The Link Layer Discovery Protocol (LLDP) probably isn't the most popular protocol but it can be useful for troubleshooting purposes and for mapping the neighbourhood of a host.
Its purpose is basically to send/receive key/value pairs that are of general interest. For example the switch port number the host is connected to or the ethernet interface auto-negotiation capabilities of another host. The switch port number can be handy e.g. for identifying a cable that has to be connected elsewhere.
The Open LLDP software is included in the base repositories of several distributions, e.g. Fedora and CentOS/RHEL.
For example, to install it on Fedora:
dnf install lldpad
Open LLDP provides a daemon and client utilities. The daemon is able to broadcast LLDP messages and is also responsible to passively collect LLDP messages broadcasted by neighbouring hosts. Thus, the daemon must be started before executing any client utility:
systemctl start lldpad.service
In the following, all interface specific commands use the
iface shell variable. With modern interface naming it may have
an assignment similar to:
By default, the LLDP daemon doesn't collect nor send anything. This can be verified via (as root):
lldptool -i $iface get-lldp adminStatus
To enable the passive LLDP message collection:
lldptool -i $iface set-lldp adminStatus=rx
Note that settings changed via
lldptool are persistent.
If the ethernet neighbourhood has some LLDP enabled device the
lldptool -i $iface stats
command should display an increasing received count, e.g.:
Total Frames Transmitted = 0 Total Discarded Frames Received = 0 Total Error Frames Received = 0 Total Frames Received = 426 Total Discarded TLVs = 0 Total Unrecognized TLVs = 0 Total Ageouts = 0
Display the actual LDLP messages, recently collected:
lldptool -i $iface get-tlv -n
Since it is a link layer protocol, the LLDP neighbourhood basically is the broadcast domain, excluding parts that are behind bridges.
Also, LLDP messages that are sent by a switch and contain the port number are just sent to one port - for obvious reasons.
Enabling the broadcasting of LLDP messages on a Linux host with active Open LLDP daemon is as simple as:
lldptool -i $iface set-lldp adminStatus=rxtx
The set of default LLDP key/values that are sent by default can be locally displayed and verified via:
lldptool -i $iface get-tlv
(note the missing
Of course, the same key/values should also be displayed when executing
lldptool -i $iface get-tlv -n
on a neighbouring host.
LLDP defines several key/value pairs that aren't enabled, by default.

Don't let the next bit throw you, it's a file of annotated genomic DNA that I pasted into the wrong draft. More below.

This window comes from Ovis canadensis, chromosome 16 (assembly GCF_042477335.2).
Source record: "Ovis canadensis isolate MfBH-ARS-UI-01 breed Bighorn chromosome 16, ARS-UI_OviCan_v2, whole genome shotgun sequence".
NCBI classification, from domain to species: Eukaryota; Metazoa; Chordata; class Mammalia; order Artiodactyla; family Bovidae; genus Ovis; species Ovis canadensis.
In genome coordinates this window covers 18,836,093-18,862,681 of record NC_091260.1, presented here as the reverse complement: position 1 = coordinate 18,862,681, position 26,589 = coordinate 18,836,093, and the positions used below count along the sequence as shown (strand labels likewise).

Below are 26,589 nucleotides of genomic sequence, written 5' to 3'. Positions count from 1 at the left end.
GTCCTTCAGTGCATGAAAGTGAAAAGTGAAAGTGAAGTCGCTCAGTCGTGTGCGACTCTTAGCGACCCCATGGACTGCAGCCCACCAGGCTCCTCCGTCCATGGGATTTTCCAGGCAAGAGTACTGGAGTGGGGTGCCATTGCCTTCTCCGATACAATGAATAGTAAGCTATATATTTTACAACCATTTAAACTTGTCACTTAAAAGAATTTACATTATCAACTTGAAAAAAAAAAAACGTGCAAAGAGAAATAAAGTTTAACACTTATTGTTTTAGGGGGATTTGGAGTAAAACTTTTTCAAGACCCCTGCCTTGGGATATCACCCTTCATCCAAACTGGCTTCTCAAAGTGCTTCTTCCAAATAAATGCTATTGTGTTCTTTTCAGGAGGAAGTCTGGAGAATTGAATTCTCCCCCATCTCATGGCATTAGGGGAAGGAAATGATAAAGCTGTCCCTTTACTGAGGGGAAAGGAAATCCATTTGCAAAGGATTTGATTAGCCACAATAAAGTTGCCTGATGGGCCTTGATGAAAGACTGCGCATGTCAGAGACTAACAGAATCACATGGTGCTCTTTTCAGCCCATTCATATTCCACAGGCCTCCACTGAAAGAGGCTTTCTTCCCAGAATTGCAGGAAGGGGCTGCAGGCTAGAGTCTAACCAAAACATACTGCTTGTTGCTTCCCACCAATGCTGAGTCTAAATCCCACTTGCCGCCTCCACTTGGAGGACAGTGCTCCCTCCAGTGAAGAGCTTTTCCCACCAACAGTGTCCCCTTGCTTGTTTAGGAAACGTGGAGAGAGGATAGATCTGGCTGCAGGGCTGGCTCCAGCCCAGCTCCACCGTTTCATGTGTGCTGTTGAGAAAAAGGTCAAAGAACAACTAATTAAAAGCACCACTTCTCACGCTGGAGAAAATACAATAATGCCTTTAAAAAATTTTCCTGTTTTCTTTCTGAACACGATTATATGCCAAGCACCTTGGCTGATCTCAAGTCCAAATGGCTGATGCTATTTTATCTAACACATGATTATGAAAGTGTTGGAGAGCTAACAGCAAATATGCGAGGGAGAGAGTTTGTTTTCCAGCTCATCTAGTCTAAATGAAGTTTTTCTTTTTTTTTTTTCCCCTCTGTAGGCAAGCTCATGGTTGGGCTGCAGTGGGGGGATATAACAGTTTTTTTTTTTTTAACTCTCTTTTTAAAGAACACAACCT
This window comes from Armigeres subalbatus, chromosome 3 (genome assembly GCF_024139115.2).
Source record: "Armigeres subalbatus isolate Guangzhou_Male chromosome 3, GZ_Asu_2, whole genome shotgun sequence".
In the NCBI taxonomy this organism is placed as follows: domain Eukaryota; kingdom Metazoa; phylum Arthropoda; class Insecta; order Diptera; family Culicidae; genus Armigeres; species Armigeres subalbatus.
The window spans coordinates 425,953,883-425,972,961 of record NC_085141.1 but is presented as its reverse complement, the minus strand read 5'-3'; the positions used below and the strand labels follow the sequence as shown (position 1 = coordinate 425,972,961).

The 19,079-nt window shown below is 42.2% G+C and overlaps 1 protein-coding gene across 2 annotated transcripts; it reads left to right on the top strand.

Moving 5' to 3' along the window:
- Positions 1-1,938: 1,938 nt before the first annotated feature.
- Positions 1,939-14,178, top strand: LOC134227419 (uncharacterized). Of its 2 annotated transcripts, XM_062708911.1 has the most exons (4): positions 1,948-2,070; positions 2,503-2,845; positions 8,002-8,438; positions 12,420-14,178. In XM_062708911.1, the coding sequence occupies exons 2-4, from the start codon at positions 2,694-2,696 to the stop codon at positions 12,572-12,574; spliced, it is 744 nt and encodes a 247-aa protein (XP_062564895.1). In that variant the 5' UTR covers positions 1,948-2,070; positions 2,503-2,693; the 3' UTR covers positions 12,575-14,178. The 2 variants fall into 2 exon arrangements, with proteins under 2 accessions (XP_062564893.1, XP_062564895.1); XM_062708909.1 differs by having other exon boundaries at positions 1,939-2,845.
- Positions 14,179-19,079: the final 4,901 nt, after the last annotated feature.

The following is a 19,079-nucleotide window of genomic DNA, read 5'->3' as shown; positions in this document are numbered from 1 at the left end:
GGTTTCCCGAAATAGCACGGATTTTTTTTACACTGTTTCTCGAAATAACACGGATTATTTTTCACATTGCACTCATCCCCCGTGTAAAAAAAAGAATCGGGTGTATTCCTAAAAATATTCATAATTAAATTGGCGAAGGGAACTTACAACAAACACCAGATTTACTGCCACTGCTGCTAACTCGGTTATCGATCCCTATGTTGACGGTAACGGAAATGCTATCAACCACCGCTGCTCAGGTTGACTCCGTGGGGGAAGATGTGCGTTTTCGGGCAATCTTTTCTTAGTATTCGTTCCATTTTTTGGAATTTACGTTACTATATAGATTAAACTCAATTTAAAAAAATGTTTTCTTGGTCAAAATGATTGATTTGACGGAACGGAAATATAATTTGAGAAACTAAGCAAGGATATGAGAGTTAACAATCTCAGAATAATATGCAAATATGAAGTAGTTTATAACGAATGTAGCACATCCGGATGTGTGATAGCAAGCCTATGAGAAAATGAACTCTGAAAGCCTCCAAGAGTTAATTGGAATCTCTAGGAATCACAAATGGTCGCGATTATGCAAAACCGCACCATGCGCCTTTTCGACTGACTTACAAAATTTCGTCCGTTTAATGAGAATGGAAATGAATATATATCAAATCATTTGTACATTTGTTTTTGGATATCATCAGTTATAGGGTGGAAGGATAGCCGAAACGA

The help output, i.e.
lldptool -h contains a list of what is
available (see also the man page).
To enable the broadcasting of some more LLDP key/value pairs:
for i in sysName sysDesc sysCap portDesc mngAddr macPhyCfg ; do lldptool -i $iface set-tlv -V $i enableTx=yes done
As always, those changes are persistent.
I tested LLDP in different networks and LLDP isn't spoken by everyone. For example, a consumer level TP switch, a AVM FritzBox and a medium Kyocera network printer all don't support LLDP. That means they don't broadcast any LLDP messages by default and they also don't claim LLDP support that could be enabled.
An example of a LLDP message broadcasted by a CentOS 7 system running
Open LLDP - as displayed by
lldptool -i $iface get-tlv -n:
Chassis ID TLV MAC: 01:23:45:67:89:ab Port ID TLV MAC: 01:23:45:67:89:ab Time to Live TLV 120 Port Description TLV Interface 2 as eno1 System Name TLV web.example.org System Description TLV Linux web.example.org 3.10.0-514.2.2.el7.x86_64 #1 SMP Tue Dec 6 23:06:41 UTC 2016 x86_64 System Capabilities TLV System capabilities: Station Only Enabled capabilities: Station Only Management Address TLV IPv4: 192.168.0.23 Ifindex: 2 MAC/PHY Configuration Status TLV Auto-negotiation supported and enabled PMD auto-negotiation capabilities: 0x8037 MAU type: 1000 BaseTFD Maximum Frame Size TLV 1518 End of LLDPDU TLV
Beside many other things, the output shows that the ethernet interface of that host supports 1 GBit ethernet (full duplex) and has auto-negotioation enabled.
An example of LLDP message generated by a switch in a datacenter environment:
Chassis ID TLV MAC: 00:11:23:aa:bb:cc Port ID TLV Local: 14 Time to Live TLV 120 Port Description TLV 14 System Name TLV Externes Netz 2.3.1 System Description TLV ProCurve J4900B Switch 2626, revision H.10.119, ROM H.08.02 (/sw/code/build/fish) System Capabilities TLV System capabilities: Bridge, Router Enabled capabilities: Bridge Management Address TLV MAC: 00:11:23:aa:bb:cc Ifindex: 0 MAC/PHY Configuration Status TLV Auto-negotiation supported and enabled PMD auto-negotiation capabilities: 0x6c00 MAU type: 100 BaseTXFD End of LLDPDU TLV
One can see that the switch just supports 100 MBit ethernet and thus
must be quite old. A quick web search confirms this. It also reveals
that this switch has installed the latest available firmware. The host that executed the
lldptool query is connected to switch port 14.